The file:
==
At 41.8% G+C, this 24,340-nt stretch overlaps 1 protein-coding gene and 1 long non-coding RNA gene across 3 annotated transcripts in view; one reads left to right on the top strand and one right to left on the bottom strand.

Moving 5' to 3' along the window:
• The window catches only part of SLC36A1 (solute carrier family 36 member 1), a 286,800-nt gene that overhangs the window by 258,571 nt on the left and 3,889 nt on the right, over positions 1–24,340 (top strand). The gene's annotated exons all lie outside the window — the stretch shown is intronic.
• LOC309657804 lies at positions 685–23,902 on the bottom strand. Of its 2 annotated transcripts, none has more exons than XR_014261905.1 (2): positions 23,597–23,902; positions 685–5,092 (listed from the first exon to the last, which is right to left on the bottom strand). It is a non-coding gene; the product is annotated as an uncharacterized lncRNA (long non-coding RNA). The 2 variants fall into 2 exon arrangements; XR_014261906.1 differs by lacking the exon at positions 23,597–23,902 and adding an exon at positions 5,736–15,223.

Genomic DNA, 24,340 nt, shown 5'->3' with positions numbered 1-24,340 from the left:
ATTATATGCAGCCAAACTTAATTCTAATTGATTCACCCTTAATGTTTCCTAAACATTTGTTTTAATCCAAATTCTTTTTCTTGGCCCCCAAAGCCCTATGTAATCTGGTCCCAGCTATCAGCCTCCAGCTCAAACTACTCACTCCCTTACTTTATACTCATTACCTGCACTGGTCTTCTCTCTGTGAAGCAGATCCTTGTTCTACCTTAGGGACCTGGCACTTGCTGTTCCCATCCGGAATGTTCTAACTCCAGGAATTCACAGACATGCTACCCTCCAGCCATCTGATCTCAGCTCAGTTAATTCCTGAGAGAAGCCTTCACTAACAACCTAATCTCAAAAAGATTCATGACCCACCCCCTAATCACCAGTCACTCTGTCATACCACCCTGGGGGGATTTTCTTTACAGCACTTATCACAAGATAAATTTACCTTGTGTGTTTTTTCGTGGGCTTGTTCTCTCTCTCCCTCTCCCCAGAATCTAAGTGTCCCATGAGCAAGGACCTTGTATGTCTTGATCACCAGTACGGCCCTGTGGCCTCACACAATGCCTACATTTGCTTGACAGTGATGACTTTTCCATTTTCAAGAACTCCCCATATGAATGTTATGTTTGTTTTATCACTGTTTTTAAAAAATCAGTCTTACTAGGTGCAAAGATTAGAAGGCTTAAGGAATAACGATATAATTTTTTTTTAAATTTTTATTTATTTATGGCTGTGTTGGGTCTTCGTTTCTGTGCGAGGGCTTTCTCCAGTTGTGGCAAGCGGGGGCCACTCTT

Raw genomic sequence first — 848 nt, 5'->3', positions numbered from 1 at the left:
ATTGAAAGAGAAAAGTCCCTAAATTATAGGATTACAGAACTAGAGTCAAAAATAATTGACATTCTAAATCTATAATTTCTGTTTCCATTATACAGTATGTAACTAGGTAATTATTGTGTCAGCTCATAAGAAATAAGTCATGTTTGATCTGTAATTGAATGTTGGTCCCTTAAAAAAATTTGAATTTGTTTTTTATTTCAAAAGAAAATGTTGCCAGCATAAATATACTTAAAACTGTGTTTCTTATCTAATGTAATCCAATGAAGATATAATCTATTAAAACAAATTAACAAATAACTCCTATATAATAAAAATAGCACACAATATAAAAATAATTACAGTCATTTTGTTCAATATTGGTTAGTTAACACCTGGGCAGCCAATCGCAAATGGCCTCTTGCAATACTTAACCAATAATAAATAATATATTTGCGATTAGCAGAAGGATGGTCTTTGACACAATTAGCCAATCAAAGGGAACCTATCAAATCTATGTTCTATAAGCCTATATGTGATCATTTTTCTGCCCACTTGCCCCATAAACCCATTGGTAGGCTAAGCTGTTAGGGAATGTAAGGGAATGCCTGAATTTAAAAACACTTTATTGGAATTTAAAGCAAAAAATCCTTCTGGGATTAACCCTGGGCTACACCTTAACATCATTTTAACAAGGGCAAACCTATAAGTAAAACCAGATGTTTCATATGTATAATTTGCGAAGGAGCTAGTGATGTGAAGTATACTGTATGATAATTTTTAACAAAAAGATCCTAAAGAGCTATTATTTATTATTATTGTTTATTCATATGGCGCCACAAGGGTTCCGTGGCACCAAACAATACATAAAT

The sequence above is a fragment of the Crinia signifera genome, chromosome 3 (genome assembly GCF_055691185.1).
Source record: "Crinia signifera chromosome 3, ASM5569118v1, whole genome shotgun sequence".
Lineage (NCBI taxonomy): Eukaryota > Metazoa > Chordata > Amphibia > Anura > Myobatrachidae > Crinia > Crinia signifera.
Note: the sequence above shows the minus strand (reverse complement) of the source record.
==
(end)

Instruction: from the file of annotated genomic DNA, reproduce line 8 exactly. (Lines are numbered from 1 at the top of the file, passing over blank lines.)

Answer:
ATTGAAAGAGAAAAGTCCCTAAATTATAGGATTACAGAACTAGAGTCAAAAATAATTGACATTCTAAATCTATAATTTCTGTTTCCATTATACAGTATGTAACTAGGTAATTATTGTGTCAGCTCATAAGAAATAAGTCATGTTTGATCTGTAATTGAATGTTGGTCCCTTAAAAAAATTTGAATTTGTTTTTTATTTCAAAAGAAAATGTTGCCAGCATAAATATACTTAAAACTGTGTTTCTTATCTAATGTAATCCAATGAAGATATAATCTATTAAAACAAATTAACAAATAACTCCTATATAATAAAAATAGCACACAATATAAAAATAATTACAGTCATTTTGTTCAATATTGGTTAGTTAACACCTGGGCAGCCAATCGCAAATGGCCTCTTGCAATACTTAACCAATAATAAATAATATATTTGCGATTAGCAGAAGGATGGTCTTTGACACAATTAGCCAATCAAAGGGAACCTATCAAATCTATGTTCTATAAGCCTATATGTGATCATTTTTCTGCCCACTTGCCCCATAAACCCATTGGTAGGCTAAGCTGTTAGGGAATGTAAGGGAATGCCTGAATTTAAAAACACTTTATTGGAATTTAAAGCAAAAAATCCTTCTGGGATTAACCCTGGGCTACACCTTAACATCATTTTAACAAGGGCAAACCTATAAGTAAAACCAGATGTTTCATATGTATAATTTGCGAAGGAGCTAGTGATGTGAAGTATACTGTATGATAATTTTTAACAAAAAGATCCTAAAGAGCTATTATTTATTATTATTGTTTATTCATATGGCGCCACAAGGGTTCCGTGGCACCAAACAATACATAAAT